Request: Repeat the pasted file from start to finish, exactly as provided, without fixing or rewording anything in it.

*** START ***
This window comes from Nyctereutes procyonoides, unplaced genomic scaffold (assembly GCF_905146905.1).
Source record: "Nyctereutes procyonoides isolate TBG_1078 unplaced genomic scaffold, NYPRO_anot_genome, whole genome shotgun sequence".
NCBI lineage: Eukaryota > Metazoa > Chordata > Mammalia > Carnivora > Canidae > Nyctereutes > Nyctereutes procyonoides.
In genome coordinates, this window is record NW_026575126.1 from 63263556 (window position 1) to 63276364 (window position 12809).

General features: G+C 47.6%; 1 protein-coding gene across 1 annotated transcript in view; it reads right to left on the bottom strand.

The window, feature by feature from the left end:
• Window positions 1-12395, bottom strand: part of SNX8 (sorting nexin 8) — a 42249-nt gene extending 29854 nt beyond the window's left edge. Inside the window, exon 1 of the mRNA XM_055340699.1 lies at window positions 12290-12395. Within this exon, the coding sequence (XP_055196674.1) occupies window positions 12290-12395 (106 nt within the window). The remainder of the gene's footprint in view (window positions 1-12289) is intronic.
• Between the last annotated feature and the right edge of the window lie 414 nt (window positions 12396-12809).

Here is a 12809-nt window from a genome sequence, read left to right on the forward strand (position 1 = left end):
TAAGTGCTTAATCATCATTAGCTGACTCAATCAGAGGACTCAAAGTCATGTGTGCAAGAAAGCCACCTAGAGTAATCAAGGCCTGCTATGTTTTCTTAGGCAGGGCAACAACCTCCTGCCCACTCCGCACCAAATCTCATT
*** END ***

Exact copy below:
This window comes from Nyctereutes procyonoides, unplaced genomic scaffold (assembly GCF_905146905.1).
Source record: "Nyctereutes procyonoides isolate TBG_1078 unplaced genomic scaffold, NYPRO_anot_genome, whole genome shotgun sequence".
NCBI lineage: Eukaryota > Metazoa > Chordata > Mammalia > Carnivora > Canidae > Nyctereutes > Nyctereutes procyonoides.
In genome coordinates, this window is record NW_026575126.1 from 63263556 (window position 1) to 63276364 (window position 12809).

General features: G+C 47.6%; 1 protein-coding gene across 1 annotated transcript in view; it reads right to left on the bottom strand.

The window, feature by feature from the left end:
• Window positions 1-12395, bottom strand: part of SNX8 (sorting nexin 8) — a 42249-nt gene extending 29854 nt beyond the window's left edge. Inside the window, exon 1 of the mRNA XM_055340699.1 lies at window positions 12290-12395. Within this exon, the coding sequence (XP_055196674.1) occupies window positions 12290-12395 (106 nt within the window). The remainder of the gene's footprint in view (window positions 1-12289) is intronic.
• Between the last annotated feature and the right edge of the window lie 414 nt (window positions 12396-12809).

Here is a 12809-nt window from a genome sequence, read left to right on the forward strand (position 1 = left end):
TAAGTGCTTAATCATCATTAGCTGACTCAATCAGAGGACTCAAAGTCATGTGTGCAAGAAAGCCACCTAGAGTAATCAAGGCCTGCTATGTTTTCTTAGGCAGGGCAACAACCTCCTGCCCACTCCGCACCAAATCTCATT